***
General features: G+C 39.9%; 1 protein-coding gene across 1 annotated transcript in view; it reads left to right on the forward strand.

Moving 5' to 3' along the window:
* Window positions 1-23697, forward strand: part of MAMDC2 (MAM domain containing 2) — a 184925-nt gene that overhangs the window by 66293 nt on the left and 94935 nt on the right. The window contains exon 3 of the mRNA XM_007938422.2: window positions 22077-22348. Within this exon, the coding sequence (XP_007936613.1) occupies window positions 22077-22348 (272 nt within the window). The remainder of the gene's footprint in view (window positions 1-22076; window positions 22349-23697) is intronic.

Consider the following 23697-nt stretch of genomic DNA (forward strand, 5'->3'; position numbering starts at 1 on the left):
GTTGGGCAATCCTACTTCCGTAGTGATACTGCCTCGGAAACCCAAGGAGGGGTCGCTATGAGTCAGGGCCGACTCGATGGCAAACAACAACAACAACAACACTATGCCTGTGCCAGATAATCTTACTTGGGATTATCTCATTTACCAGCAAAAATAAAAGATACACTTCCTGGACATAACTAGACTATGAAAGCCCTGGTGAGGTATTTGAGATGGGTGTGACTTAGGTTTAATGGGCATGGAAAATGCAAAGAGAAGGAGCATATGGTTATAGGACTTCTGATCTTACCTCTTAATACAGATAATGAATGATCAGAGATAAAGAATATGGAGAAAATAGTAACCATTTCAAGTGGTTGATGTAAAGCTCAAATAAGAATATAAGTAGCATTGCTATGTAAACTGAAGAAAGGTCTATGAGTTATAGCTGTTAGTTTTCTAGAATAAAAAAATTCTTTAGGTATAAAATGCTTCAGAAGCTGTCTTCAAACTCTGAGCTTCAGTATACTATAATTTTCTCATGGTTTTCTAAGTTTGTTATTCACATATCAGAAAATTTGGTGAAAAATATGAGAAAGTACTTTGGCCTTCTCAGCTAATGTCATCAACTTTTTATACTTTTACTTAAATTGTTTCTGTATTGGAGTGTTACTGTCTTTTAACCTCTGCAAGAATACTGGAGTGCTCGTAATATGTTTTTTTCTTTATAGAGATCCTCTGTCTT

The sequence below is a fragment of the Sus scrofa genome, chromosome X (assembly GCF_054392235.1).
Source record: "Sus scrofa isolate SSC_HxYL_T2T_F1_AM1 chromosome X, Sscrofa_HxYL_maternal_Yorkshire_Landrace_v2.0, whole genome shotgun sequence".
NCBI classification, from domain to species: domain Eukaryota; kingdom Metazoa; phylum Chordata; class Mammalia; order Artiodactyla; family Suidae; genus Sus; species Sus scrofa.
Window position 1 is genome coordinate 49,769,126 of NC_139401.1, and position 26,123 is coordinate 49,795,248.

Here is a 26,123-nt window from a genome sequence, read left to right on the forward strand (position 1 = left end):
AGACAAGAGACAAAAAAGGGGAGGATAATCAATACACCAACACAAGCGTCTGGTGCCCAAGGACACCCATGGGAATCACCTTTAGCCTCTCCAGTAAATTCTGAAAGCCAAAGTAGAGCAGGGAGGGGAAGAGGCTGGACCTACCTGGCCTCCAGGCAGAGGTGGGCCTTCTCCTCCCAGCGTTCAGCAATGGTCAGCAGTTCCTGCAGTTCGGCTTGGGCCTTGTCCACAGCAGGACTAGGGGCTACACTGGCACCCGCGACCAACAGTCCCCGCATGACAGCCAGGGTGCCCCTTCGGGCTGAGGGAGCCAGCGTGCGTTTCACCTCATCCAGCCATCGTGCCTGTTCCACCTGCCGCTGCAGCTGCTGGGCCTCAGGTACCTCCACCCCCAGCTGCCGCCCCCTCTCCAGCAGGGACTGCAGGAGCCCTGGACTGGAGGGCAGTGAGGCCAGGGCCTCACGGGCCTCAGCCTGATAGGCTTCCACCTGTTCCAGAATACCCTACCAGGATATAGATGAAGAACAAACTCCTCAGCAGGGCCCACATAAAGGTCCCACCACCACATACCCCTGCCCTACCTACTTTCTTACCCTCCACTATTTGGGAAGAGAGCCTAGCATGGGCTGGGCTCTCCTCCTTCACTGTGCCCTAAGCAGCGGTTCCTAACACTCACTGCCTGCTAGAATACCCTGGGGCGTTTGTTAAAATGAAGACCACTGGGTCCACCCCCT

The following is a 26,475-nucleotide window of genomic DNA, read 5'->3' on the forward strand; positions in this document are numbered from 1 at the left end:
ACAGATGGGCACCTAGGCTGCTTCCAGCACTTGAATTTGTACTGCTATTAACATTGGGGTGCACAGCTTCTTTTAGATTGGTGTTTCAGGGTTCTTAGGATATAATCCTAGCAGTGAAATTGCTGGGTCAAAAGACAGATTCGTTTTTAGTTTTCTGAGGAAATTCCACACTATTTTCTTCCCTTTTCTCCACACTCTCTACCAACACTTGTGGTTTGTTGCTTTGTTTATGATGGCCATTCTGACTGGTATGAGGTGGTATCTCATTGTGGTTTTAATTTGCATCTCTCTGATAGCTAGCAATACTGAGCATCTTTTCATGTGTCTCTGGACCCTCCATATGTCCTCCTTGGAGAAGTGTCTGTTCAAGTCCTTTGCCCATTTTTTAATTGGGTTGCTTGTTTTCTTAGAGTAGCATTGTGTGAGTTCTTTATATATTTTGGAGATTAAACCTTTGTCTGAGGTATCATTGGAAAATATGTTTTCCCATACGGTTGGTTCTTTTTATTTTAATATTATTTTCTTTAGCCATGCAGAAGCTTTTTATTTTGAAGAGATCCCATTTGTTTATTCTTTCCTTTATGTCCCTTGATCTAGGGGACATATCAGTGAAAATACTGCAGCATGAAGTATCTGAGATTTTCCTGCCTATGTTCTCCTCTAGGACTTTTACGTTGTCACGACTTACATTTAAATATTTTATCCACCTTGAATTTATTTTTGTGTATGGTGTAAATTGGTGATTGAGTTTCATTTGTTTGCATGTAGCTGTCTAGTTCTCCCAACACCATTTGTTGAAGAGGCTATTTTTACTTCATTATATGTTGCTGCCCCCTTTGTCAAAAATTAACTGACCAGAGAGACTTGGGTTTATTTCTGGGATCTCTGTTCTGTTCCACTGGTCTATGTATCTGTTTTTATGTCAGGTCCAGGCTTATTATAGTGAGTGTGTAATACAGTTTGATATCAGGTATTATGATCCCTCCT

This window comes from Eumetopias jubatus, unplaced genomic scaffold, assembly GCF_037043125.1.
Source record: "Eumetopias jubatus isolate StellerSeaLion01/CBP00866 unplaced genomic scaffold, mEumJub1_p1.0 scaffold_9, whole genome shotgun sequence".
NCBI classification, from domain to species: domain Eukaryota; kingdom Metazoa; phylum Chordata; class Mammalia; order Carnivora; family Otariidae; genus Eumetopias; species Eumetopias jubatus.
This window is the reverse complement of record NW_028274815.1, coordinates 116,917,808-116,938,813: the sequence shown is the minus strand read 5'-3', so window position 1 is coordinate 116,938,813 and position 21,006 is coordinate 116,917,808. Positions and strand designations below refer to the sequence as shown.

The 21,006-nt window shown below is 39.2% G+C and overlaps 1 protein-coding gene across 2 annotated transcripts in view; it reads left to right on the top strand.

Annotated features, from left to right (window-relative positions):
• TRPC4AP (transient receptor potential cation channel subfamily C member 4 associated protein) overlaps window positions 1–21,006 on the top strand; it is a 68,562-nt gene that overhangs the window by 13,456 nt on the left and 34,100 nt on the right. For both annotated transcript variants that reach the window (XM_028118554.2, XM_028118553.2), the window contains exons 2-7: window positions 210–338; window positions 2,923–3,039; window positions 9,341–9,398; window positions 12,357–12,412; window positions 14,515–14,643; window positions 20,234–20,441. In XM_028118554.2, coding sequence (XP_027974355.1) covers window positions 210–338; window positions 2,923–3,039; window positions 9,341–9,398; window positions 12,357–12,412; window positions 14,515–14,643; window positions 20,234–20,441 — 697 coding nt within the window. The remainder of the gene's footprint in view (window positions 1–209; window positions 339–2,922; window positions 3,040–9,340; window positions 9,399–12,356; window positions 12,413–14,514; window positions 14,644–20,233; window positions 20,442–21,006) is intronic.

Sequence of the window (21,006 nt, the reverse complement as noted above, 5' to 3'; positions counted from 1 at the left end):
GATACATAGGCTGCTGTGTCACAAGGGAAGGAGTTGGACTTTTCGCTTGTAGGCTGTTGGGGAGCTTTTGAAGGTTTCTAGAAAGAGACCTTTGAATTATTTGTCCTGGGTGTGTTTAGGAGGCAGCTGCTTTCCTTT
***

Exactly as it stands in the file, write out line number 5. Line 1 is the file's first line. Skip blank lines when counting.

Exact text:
GTTGGGCAATCCTACTTCCGTAGTGATACTGCCTCGGAAACCCAAGGAGGGGTCGCTATGAGTCAGGGCCGACTCGATGGCAAACAACAACAACAACAACACTATGCCTGTGCCAGATAATCTTACTTGGGATTATCTCATTTACCAGCAAAAATAAAAGATACACTTCCTGGACATAACTAGACTATGAAAGCCCTGGTGAGGTATTTGAGATGGGTGTGACTTAGGTTTAATGGGCATGGAAAATGCAAAGAGAAGGAGCATATGGTTATAGGACTTCTGATCTTACCTCTTAATACAGATAATGAATGATCAGAGATAAAGAATATGGAGAAAATAGTAACCATTTCAAGTGGTTGATGTAAAGCTCAAATAAGAATATAAGTAGCATTGCTATGTAAACTGAAGAAAGGTCTATGAGTTATAGCTGTTAGTTTTCTAGAATAAAAAAATTCTTTAGGTATAAAATGCTTCAGAAGCTGTCTTCAAACTCTGAGCTTCAGTATACTATAATTTTCTCATGGTTTTCTAAGTTTGTTATTCACATATCAGAAAATTTGGTGAAAAATATGAGAAAGTACTTTGGCCTTCTCAGCTAATGTCATCAACTTTTTATACTTTTACTTAAATTGTTTCTGTATTGGAGTGTTACTGTCTTTTAACCTCTGCAAGAATACTGGAGTGCTCGTAATATGTTTTTTTCTTTATAGAGATCCTCTGTCTT